Vice Quotes

The corporation is the master, the employee is the servant. Because the corporation owns the means of production without which the employee could not make a living, the employee needs the corporation more than vice versa.

Peter Drucker

There exists, at the bottom of all abasement and misfortune, a last extreme which rebels and joins battle with the forces of law and respectability in a desperate struggle, waged partly by cunning and partly by violence, at once sick and ferocious, in which it attacks the prevailing social order with the pin-pricks of vice and the hammer-blows of crime.

Hugo, Victor

The worst vice of a fanatic is his sincerity.

Samuel Johnson

Where secrecy or mystery begins, vice or roguery is not far off.

Samuel Johnson

A vice in common can be the ground of a friendship but not a virtue in common. X and Y may be friends because they are both drunkards or womanizers but, if they are both sober and chaste, they are friends for some other reason.

Wystan Hugh Auden

When law becomes despotic, morals are relaxed, and vice versa.

Honor de Balzac

Gluttony is not a secret vice.

Orson Welles

The cheapness of wine seems to be a cause, not of drunkenness, but of sobriety. ...People are seldom guilty of excess in what is their daily fare...On the contrary, in the countries which, either from excessive heat or cold, produce no grapes, and where wine consequently is dear and a rarity, drunkenness is a common vice.

Adam Smith

As far as I'm concerned, I prefer silent vice to ostentatious virtue.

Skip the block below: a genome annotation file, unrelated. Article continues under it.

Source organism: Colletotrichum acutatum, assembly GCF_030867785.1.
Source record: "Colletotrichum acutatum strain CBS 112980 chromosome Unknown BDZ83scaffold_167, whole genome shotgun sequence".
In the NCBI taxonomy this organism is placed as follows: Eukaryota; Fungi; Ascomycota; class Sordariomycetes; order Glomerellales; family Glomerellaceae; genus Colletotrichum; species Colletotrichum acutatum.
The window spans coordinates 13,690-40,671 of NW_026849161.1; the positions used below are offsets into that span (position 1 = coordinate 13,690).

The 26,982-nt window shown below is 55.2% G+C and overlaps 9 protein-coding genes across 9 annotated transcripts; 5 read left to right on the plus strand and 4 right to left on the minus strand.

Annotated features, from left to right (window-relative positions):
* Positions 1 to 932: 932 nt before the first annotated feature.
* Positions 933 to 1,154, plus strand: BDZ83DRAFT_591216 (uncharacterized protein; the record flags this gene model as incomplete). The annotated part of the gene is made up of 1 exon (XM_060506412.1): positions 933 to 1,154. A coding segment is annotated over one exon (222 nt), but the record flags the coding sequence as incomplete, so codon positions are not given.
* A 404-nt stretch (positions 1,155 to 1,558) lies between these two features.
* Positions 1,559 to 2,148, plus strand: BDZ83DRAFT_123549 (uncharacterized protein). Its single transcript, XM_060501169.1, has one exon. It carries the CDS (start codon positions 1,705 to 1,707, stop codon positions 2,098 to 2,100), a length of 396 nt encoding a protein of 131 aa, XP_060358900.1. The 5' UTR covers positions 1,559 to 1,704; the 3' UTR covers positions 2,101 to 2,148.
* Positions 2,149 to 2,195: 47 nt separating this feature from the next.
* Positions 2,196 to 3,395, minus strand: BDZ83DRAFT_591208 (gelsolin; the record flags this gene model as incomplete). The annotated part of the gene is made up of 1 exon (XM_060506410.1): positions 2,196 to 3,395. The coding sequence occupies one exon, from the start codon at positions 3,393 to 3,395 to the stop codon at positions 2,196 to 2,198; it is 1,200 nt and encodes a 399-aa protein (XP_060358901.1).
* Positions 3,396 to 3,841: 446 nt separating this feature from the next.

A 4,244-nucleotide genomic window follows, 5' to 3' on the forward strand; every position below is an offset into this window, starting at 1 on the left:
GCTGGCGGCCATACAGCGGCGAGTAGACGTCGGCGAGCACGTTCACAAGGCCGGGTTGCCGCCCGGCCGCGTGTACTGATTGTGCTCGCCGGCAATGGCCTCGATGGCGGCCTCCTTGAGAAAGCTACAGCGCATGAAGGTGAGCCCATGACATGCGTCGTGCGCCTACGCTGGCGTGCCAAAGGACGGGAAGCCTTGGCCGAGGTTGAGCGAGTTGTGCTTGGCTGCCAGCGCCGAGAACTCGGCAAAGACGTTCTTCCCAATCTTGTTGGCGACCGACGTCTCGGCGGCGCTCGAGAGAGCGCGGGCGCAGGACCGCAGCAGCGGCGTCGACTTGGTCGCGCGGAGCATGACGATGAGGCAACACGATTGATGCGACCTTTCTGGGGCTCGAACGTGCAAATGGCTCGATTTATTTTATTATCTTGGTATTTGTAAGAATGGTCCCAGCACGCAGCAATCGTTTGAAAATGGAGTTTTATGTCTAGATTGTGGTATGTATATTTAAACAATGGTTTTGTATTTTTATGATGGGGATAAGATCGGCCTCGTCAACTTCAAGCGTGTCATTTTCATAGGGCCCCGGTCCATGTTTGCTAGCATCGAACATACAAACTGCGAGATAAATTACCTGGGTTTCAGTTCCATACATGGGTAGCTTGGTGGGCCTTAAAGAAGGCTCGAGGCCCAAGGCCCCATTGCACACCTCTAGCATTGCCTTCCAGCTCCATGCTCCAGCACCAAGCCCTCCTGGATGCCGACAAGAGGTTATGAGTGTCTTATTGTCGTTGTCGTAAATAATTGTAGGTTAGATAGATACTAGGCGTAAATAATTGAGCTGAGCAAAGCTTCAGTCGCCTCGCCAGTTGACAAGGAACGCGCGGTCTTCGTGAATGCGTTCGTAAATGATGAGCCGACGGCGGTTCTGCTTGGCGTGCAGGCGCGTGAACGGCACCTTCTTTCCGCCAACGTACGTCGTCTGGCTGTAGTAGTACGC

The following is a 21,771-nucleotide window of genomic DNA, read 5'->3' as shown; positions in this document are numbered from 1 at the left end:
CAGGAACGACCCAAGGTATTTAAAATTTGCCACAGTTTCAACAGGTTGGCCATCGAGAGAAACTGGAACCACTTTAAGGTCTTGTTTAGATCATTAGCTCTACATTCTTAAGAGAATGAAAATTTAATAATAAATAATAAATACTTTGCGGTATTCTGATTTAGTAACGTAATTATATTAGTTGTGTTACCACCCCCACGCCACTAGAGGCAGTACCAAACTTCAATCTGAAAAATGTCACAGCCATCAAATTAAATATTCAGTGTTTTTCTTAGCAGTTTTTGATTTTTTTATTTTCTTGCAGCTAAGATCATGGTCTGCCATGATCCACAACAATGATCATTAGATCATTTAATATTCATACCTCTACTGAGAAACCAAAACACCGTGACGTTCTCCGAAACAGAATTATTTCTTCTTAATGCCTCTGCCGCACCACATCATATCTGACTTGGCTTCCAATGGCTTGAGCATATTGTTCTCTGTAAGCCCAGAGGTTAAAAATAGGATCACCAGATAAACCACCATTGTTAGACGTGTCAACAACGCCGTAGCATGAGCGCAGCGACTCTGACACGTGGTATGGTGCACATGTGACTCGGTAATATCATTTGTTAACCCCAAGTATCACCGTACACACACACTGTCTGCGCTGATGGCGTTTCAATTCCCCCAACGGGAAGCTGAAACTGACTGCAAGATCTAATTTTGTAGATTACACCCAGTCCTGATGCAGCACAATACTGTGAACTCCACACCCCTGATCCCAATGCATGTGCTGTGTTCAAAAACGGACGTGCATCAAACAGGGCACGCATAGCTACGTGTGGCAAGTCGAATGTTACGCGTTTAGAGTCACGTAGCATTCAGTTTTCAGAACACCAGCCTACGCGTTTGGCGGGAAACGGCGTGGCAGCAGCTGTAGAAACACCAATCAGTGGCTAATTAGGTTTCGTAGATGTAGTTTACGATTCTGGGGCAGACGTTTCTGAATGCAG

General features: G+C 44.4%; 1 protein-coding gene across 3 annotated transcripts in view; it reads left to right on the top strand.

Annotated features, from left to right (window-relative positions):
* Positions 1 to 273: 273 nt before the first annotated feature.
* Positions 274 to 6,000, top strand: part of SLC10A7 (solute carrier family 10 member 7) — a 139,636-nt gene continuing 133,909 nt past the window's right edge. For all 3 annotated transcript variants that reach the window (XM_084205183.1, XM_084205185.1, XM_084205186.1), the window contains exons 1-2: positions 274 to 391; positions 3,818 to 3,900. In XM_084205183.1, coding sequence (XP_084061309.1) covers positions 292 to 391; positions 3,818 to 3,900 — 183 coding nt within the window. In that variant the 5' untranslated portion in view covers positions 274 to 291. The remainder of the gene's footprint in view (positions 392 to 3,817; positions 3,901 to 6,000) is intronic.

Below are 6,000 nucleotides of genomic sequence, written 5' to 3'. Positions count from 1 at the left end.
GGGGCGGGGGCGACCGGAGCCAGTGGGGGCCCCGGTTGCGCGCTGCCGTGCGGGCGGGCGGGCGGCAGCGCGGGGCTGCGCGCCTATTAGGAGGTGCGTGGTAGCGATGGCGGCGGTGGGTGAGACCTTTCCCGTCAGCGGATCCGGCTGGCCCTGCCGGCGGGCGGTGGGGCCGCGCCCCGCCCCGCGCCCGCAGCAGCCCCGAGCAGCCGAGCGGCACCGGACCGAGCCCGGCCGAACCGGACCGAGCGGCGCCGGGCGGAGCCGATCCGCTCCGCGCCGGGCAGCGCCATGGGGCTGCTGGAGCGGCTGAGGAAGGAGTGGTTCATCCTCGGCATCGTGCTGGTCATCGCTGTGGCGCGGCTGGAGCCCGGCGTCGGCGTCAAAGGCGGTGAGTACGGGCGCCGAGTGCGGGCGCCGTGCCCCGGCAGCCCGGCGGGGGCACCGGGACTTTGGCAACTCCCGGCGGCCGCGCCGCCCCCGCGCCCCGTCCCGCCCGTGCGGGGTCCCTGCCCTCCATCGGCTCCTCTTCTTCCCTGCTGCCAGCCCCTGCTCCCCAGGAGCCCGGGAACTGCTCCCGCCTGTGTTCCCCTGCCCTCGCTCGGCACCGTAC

Albert Einstein

Moderation in temper is always a virtue; but moderation in principle is always a vice

Thomas Paine

Men imagine that they communicate their virtue or vice only by overt actions, and do not see that virtue or vice emit a breath every moment.

Ralph Waldo Emerson

In a moral point of view, the life of the agriculturist is the most pure and holy of any class of Men; pure, because it is the most healthful, and vice can hardly find time to contaminate it; and holy, because it brings the Deity perpetually before his view, giving him thereby the most exalted notions of supreme power, and the most fascinating and endearing view of moral benignity.

John Russell

I prefer an accommodating vice to an obstinate virtue.


There, in her den, lay pompous luxury, Stretch'd out at length; no vice could boast such high And genial victories as she had won; Of which proud trophies there at large were shown, Besides small states and kingdoms ruined Those mighty monarchies that had o'erspread The spacious earth, and stretch'd their conquering arms From pole to pole, by her ensnaring charms Were quite consum'd; there lay imperial Rome, That vanquish'd all the world, by her o'ercome; Fetter'd was th' old Assyrian lion there; The Grecian leopard, and the Persian bear; With others numberless, lamenting by, Examples of the power of luxury.

Thomas May

Flattery was formerly a vice; it has now become the fashion.

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